Book Reviews

The Wild Bunch: Sam Peckinpah, a Revolution in Hollywood, and the Making of a Legendary Film by W.K. Stratton

 

Release date: February 12, 2019

 

Reviewed by Mike Farris

 

 

Taking its cue from Arthur Penn’s Bonnie and Clyde, The Wild Bunch was one of the most violent, and bloodiest, movies, certainly for its time. Ironically, that very violence made a statement by its director against violence by portraying it in all its gory reality. “Peckinpah spread gore over the bodies of actors and extras because he was attempting to do the one thing that American cinema and TV had failed to do: present violent death as something real.” So says author W.K. Stratton in his fascinating new book The Wild Bunch: Sam Peckinpah, a Revolution in Hollywood, and the Making of a Legendary Film.

 

Viewers and critics may argue about the violence in the film, but one thing seems inescapably inarguable: The Wild Bunch is a masterpiece of great filmmaking. Stratton defends that thesis brilliantly, starting with the germ of a story first conceived by stuntman Roy Sickner, who had attained national prominence as the Marlboro Man in the Philip Morris tobacco company’s ad campaign engineered by the Leo Burnett Agency.

 

As Sickner articulated it, the initial story was vague: “In the 1870s, a group of gringo outlaws rob a train someplace north of the Rio Grande, then escape to Mexico with a posse hot on their heels. Mexican authorities also get involved with the chase, leading to a big shoot-out at the end.” Sickner even had his title picked out early on: The Wild Bunch. 

 

But, in Hollywood, ideas are a dime a dozen; it’s the execution of an idea that allows it to flourish into something more. That’s where Sam Peckinpah came in. Sickner, doubling for Richard Harris on the set of Peckinpah’s Major Dundee, pitched the idea to the director who, unfortunately, “was not in a place to be considering future films. He sat at the helm of a disaster in the making and saving his current project was his sole concern. He would fail at that mission.”

It took several years, but, as Peckinpah worked with screenwriter Walon Green, the story for The Wild Bunch began to take shape. It time-traveled from the 1870s to the era of the Mexican Revolution, which started in roughly 1910, and “would become a cautionary story about the dehumanizing effect of technology and the value of old codes of behavior versus what developed in the twentieth century.”

 

The late 1960s were the perfect time for a project like this, with the war in Vietnam playing out of America’s televisions and violence splashing across newspaper headlines. The year in which The Wild Bunch was filmed, 1968, was the year of campus protests, Charles Manson and his crazy family, and the assassinations of Martin Luther King and Robert Kennedy. Westerns were in vogue and, in 1969, The Wild Bunch would be released along with The Undefeated, Guns of the Magnificent Seven, and Butch Cassidy and the Sundance Kid.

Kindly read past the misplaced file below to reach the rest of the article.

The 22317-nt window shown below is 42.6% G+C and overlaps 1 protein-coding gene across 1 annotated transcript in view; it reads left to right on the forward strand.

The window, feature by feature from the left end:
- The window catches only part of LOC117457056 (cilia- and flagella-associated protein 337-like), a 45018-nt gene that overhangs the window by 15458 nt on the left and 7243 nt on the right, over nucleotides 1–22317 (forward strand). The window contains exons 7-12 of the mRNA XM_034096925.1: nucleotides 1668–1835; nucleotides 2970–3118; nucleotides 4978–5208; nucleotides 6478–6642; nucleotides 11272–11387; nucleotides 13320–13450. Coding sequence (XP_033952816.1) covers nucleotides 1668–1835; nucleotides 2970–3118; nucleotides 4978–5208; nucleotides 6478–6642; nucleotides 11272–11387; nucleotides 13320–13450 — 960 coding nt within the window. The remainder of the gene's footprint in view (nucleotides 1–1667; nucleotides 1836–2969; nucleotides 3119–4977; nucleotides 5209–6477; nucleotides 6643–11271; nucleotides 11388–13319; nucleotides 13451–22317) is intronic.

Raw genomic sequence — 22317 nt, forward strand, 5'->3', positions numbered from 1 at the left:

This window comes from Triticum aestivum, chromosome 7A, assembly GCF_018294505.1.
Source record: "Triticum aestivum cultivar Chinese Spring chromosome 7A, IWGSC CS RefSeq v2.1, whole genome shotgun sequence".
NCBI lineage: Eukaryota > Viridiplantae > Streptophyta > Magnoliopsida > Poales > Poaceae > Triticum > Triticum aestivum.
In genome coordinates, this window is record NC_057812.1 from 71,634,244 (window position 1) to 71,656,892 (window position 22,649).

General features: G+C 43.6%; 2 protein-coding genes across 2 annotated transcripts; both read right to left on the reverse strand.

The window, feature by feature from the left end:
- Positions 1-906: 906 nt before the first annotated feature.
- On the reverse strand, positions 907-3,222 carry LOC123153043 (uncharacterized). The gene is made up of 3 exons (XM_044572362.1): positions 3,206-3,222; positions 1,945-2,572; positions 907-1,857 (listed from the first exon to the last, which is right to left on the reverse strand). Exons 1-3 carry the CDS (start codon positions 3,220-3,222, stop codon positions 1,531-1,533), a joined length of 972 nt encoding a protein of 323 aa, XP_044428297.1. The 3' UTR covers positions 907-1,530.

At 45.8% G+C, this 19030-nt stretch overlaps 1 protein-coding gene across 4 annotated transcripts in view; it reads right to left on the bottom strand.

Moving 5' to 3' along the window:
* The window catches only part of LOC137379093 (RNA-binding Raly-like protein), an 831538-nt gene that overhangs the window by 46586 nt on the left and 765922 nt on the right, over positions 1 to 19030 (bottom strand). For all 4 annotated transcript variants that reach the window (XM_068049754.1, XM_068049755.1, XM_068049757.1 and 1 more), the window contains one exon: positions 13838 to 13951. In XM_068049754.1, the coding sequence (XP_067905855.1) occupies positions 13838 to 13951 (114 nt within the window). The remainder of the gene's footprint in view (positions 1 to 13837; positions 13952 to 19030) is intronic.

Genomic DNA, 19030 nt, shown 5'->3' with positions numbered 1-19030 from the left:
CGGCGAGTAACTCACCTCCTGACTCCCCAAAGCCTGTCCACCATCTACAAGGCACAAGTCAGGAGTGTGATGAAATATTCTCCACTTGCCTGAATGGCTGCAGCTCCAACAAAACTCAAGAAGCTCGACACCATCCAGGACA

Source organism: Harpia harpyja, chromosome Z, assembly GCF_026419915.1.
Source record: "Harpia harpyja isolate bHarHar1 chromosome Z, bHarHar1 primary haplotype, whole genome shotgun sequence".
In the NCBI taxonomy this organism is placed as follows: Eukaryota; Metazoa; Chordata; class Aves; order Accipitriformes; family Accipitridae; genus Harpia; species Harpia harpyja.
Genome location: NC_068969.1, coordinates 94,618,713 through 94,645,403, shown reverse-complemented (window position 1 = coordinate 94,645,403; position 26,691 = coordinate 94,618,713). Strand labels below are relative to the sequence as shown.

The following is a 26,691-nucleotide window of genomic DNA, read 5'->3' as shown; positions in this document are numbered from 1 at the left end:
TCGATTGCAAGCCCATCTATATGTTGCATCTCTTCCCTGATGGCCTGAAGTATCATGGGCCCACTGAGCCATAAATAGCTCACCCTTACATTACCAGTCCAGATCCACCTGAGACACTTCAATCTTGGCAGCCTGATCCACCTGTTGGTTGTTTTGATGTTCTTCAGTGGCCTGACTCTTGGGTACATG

It would also resurrect the career of Sam Peckinpah.

 

Stratton takes the reader step-by-step through the process of making this American classic, from setting it up with the new company formed by the fusion of Warner Brothers and Seven Arts to the hiring of cast and crew to securing locations in Mexico to shooting the film, complete with blood squibs (outdoing even Bonnie and Clyde) and exploding bridges. By the end of production, Peckinpah had shot an incredible 330,000 feet of film, which he somehow had to whittle down to a two-and-a-half-hour movie.

 

When finally released, The Wild Bunch ran into an onslaught of criticism. Rex Reed called it a “phony, pretentious piece of throat-slashing slobber,” while William Wolf described it as an “ugly, pointless, disgustingly bloody film.” But for every negative review, there was a positive one, showering effusive praise. Vincent Canby called it “beautiful and the first truly interesting American-made Western in years,” while Richard Schickel wrote that it was “the first masterpiece in the new tradition of what should be called the dirty Western.”

 

Stratton reaches his own conclusion: “As a work of art, The Wild Bunch deals with major themes: honor, betrayal, love, death and dying, the end of the American West, revolution, repression, people who have outlived their times, the dread of living in the age of technology. It ranks with the great movies of all time.”

For even the casual student of filmmaking, this book offers a master course in how to create a masterpiece—and in some instances, how not to. Stratton makes readers feel as if they are on set, or in production meetings, from start to finish. Even more, it gives a new appreciation for a controversial movie that, love it or hate it, was revolutionary at the time, but its themes, as articulated by the author, make it timeless.

 

 

See my reviews for the New York Journal of Books:




When the World Seemed New: George H.W. Bush and the End of the Cold War, by Jeffrey A. Engel (Houghton Mifflin Harcourt)




 

 

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